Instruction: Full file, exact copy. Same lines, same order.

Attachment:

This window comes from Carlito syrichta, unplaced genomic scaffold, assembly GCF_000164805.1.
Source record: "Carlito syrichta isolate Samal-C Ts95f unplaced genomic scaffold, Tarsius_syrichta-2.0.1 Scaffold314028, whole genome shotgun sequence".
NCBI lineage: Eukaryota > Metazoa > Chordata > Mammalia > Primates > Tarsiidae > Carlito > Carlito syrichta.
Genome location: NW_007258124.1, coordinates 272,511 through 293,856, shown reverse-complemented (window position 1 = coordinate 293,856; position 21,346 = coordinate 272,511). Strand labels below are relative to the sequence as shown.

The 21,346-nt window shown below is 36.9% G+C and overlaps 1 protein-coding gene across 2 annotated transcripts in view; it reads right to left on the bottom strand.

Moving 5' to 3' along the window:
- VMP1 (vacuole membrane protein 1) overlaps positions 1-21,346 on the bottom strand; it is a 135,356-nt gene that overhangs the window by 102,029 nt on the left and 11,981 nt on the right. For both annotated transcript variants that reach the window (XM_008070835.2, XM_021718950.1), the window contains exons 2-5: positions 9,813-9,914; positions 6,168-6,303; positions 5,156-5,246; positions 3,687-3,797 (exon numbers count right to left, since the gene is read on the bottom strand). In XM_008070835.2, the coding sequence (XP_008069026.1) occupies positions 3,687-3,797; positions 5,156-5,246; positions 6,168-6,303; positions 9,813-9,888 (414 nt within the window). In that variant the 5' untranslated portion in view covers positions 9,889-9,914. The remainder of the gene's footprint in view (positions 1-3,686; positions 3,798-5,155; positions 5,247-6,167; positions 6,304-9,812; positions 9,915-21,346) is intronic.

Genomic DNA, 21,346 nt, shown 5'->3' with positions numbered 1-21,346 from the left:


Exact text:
This window comes from Carlito syrichta, unplaced genomic scaffold, assembly GCF_000164805.1.
Source record: "Carlito syrichta isolate Samal-C Ts95f unplaced genomic scaffold, Tarsius_syrichta-2.0.1 Scaffold314028, whole genome shotgun sequence".
NCBI lineage: Eukaryota > Metazoa > Chordata > Mammalia > Primates > Tarsiidae > Carlito > Carlito syrichta.
Genome location: NW_007258124.1, coordinates 272,511 through 293,856, shown reverse-complemented (window position 1 = coordinate 293,856; position 21,346 = coordinate 272,511). Strand labels below are relative to the sequence as shown.

The 21,346-nt window shown below is 36.9% G+C and overlaps 1 protein-coding gene across 2 annotated transcripts in view; it reads right to left on the bottom strand.

Moving 5' to 3' along the window:
- VMP1 (vacuole membrane protein 1) overlaps positions 1-21,346 on the bottom strand; it is a 135,356-nt gene that overhangs the window by 102,029 nt on the left and 11,981 nt on the right. For both annotated transcript variants that reach the window (XM_008070835.2, XM_021718950.1), the window contains exons 2-5: positions 9,813-9,914; positions 6,168-6,303; positions 5,156-5,246; positions 3,687-3,797 (exon numbers count right to left, since the gene is read on the bottom strand). In XM_008070835.2, the coding sequence (XP_008069026.1) occupies positions 3,687-3,797; positions 5,156-5,246; positions 6,168-6,303; positions 9,813-9,888 (414 nt within the window). In that variant the 5' untranslated portion in view covers positions 9,889-9,914. The remainder of the gene's footprint in view (positions 1-3,686; positions 3,798-5,155; positions 5,247-6,167; positions 6,304-9,812; positions 9,915-21,346) is intronic.

Genomic DNA, 21,346 nt, shown 5'->3' with positions numbered 1-21,346 from the left: